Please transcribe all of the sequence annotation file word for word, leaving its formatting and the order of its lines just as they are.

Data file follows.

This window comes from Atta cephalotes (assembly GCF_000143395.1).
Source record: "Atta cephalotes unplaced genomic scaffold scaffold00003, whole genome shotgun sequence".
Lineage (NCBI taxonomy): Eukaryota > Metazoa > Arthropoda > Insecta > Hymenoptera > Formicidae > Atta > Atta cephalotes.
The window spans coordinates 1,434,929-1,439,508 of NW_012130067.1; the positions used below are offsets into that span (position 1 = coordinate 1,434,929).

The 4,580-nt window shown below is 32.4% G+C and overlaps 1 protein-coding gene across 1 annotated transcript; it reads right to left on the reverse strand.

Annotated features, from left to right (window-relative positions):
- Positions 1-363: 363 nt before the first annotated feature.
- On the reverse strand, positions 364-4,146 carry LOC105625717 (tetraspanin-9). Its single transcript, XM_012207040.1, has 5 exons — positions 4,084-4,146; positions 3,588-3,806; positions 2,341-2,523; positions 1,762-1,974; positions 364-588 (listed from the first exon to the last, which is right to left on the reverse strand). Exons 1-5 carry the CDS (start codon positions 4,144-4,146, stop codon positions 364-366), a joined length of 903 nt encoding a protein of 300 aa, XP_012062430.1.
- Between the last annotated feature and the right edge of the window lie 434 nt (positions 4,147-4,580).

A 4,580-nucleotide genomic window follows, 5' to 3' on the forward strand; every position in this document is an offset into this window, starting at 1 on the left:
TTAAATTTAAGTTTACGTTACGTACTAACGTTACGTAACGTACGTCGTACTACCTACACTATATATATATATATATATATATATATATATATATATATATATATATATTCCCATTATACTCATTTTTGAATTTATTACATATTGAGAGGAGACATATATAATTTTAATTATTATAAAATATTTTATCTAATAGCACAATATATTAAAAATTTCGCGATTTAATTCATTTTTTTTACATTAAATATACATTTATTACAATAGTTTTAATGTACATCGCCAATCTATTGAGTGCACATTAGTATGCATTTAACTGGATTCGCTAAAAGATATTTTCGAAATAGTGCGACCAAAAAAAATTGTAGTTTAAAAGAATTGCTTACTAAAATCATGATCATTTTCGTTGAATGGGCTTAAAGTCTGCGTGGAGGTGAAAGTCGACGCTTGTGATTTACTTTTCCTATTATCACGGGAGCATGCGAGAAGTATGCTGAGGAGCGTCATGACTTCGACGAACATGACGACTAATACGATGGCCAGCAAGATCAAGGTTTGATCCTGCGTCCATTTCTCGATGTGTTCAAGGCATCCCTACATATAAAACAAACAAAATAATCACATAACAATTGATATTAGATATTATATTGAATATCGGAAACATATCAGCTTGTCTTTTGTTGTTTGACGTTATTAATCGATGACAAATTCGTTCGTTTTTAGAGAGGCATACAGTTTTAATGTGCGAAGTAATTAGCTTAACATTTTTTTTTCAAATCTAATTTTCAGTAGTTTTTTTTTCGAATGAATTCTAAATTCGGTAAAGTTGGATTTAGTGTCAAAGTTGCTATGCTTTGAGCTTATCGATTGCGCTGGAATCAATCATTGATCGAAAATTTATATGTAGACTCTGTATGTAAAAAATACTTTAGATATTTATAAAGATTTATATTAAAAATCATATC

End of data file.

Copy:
This window comes from Atta cephalotes (assembly GCF_000143395.1).
Source record: "Atta cephalotes unplaced genomic scaffold scaffold00003, whole genome shotgun sequence".
Lineage (NCBI taxonomy): Eukaryota > Metazoa > Arthropoda > Insecta > Hymenoptera > Formicidae > Atta > Atta cephalotes.
The window spans coordinates 1,434,929-1,439,508 of NW_012130067.1; the positions used below are offsets into that span (position 1 = coordinate 1,434,929).

The 4,580-nt window shown below is 32.4% G+C and overlaps 1 protein-coding gene across 1 annotated transcript; it reads right to left on the reverse strand.

Annotated features, from left to right (window-relative positions):
- Positions 1-363: 363 nt before the first annotated feature.
- On the reverse strand, positions 364-4,146 carry LOC105625717 (tetraspanin-9). Its single transcript, XM_012207040.1, has 5 exons — positions 4,084-4,146; positions 3,588-3,806; positions 2,341-2,523; positions 1,762-1,974; positions 364-588 (listed from the first exon to the last, which is right to left on the reverse strand). Exons 1-5 carry the CDS (start codon positions 4,144-4,146, stop codon positions 364-366), a joined length of 903 nt encoding a protein of 300 aa, XP_012062430.1.
- Between the last annotated feature and the right edge of the window lie 434 nt (positions 4,147-4,580).

A 4,580-nucleotide genomic window follows, 5' to 3' on the forward strand; every position in this document is an offset into this window, starting at 1 on the left:
TTAAATTTAAGTTTACGTTACGTACTAACGTTACGTAACGTACGTCGTACTACCTACACTATATATATATATATATATATATATATATATATATATATATATATATATTCCCATTATACTCATTTTTGAATTTATTACATATTGAGAGGAGACATATATAATTTTAATTATTATAAAATATTTTATCTAATAGCACAATATATTAAAAATTTCGCGATTTAATTCATTTTTTTTACATTAAATATACATTTATTACAATAGTTTTAATGTACATCGCCAATCTATTGAGTGCACATTAGTATGCATTTAACTGGATTCGCTAAAAGATATTTTCGAAATAGTGCGACCAAAAAAAATTGTAGTTTAAAAGAATTGCTTACTAAAATCATGATCATTTTCGTTGAATGGGCTTAAAGTCTGCGTGGAGGTGAAAGTCGACGCTTGTGATTTACTTTTCCTATTATCACGGGAGCATGCGAGAAGTATGCTGAGGAGCGTCATGACTTCGACGAACATGACGACTAATACGATGGCCAGCAAGATCAAGGTTTGATCCTGCGTCCATTTCTCGATGTGTTCAAGGCATCCCTACATATAAAACAAACAAAATAATCACATAACAATTGATATTAGATATTATATTGAATATCGGAAACATATCAGCTTGTCTTTTGTTGTTTGACGTTATTAATCGATGACAAATTCGTTCGTTTTTAGAGAGGCATACAGTTTTAATGTGCGAAGTAATTAGCTTAACATTTTTTTTTCAAATCTAATTTTCAGTAGTTTTTTTTTCGAATGAATTCTAAATTCGGTAAAGTTGGATTTAGTGTCAAAGTTGCTATGCTTTGAGCTTATCGATTGCGCTGGAATCAATCATTGATCGAAAATTTATATGTAGACTCTGTATGTAAAAAATACTTTAGATATTTATAAAGATTTATATTAAAAATCATATC